I'll be cheering you on from afar! You can do it dude! I am also hoping that I will lose some weight this winter. Marathon training was great but it obviously wasn't great for weight loss. but I didn't gain any so taht makes me happy.

sarah said...

Lance is HEAVY?! Are you SERIOUS?! He looks fit to me. Pfffft.

You can totally do it. Veggies are yummy!! lol If I can do it, you can, too!! Looking forward to reading about your progress.

Tryon Running Club said...

What a great post! I shared with the Tryon Running Club. Nutrition is one thing I just can't seem to dial in. Last winter, I put on 10 pounds during marathon training -- you can't help it - you are STARVING and burning so many calories. I was chowing all the time. But I'm sure I didn't have that right macronutrient combination. I agree that mixing up the running and not relying on LSD for calorie burn is the way to go. I have the Tanita Ironman scale (for 5 years) and it calculates body fat, body water, bone mass, etc. and I love it. It is amazing that when my weight goes up a few pounds AND I'm running, I see body fat go down. Best of luck and draw on that endurance resume of yours to keep you moving forward. You are an AMAZING athlete. Not many folks can put all those medals and race finishes on their own resumes! Now it's about the fine-tuning... Best of luck!!! - Scarlette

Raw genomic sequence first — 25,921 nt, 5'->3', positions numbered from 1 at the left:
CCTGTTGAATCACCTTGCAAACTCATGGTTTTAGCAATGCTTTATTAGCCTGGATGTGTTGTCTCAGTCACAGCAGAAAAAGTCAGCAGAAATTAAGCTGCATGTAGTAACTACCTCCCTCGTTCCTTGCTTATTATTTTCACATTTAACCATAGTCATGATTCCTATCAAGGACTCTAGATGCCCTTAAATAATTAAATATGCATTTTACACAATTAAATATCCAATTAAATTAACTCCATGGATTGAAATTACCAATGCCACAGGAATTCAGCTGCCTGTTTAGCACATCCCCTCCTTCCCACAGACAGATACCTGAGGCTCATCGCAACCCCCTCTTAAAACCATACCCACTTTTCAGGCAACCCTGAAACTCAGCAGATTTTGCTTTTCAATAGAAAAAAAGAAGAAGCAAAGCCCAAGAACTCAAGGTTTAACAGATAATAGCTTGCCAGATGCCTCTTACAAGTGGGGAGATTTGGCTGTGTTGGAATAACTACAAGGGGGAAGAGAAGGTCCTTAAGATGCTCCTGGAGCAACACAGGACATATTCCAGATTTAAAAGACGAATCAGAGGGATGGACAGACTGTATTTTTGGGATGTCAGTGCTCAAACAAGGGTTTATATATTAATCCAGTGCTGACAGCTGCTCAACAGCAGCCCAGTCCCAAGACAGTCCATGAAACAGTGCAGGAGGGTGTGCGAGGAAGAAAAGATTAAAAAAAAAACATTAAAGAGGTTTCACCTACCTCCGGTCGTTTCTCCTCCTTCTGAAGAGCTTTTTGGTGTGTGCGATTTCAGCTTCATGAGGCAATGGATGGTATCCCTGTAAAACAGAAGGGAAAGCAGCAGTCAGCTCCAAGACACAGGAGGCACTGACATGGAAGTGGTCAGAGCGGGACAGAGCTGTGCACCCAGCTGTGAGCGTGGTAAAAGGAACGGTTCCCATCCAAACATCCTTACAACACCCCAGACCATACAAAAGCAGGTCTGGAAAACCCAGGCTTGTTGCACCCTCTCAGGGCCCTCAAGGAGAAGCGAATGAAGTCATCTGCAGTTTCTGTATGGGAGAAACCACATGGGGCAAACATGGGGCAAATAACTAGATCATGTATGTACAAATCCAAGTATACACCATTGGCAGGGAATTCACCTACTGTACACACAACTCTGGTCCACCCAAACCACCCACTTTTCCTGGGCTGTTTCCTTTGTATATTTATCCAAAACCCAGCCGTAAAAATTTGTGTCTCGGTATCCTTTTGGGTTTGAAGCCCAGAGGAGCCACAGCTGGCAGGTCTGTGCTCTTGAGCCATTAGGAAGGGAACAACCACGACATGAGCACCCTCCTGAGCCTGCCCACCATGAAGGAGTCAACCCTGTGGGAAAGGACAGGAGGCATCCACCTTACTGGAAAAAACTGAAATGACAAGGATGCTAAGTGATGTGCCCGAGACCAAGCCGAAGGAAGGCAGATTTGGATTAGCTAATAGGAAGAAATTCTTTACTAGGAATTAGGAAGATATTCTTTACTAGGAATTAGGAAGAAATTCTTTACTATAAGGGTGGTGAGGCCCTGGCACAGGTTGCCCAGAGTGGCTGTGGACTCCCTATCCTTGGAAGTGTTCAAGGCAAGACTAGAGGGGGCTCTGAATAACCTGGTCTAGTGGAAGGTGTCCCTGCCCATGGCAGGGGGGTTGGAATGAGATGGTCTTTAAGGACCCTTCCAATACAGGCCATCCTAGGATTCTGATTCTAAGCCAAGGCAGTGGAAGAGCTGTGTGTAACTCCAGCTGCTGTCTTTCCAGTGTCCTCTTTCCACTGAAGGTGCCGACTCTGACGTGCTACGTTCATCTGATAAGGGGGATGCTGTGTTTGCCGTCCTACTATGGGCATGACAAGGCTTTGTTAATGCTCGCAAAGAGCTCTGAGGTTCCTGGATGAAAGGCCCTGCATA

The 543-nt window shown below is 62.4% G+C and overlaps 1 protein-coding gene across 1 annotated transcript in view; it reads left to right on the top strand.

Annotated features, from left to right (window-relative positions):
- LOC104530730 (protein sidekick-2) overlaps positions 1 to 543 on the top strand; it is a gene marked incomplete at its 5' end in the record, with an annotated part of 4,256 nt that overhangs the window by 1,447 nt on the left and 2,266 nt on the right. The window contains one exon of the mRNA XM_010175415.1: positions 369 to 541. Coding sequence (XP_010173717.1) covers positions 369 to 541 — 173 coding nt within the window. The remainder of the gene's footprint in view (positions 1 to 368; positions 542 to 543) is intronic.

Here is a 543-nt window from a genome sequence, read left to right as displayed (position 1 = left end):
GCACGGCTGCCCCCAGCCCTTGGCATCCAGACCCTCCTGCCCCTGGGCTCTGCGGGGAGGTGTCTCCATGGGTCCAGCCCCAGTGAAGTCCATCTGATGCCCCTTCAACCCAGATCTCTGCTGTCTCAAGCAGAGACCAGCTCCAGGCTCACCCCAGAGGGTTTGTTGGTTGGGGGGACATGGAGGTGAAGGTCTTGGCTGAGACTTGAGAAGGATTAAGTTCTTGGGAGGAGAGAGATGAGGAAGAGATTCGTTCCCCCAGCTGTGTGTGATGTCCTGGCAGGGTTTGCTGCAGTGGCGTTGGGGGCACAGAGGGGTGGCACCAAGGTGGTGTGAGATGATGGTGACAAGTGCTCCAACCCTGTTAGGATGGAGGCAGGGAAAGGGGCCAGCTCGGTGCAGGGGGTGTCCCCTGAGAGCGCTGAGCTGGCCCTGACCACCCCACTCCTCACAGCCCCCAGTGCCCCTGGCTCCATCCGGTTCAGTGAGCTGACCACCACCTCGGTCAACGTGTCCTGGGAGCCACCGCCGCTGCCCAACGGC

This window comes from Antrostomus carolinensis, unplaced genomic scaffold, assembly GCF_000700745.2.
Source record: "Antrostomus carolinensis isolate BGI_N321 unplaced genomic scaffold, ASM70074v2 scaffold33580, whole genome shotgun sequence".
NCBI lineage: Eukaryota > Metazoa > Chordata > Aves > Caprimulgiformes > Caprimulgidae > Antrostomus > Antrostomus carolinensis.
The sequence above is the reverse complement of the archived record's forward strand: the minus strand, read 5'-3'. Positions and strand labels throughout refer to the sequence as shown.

Anonymous said...

Long time no chat! I haven't heard of that book before but now my interest is piqued. I am definitely trying to lose a few pounds myself. For speed and let's be honest, tiny jeans!

So cool that your lover runs w/ you. I would be over the moon if mine ran w/ me!

Alisa said...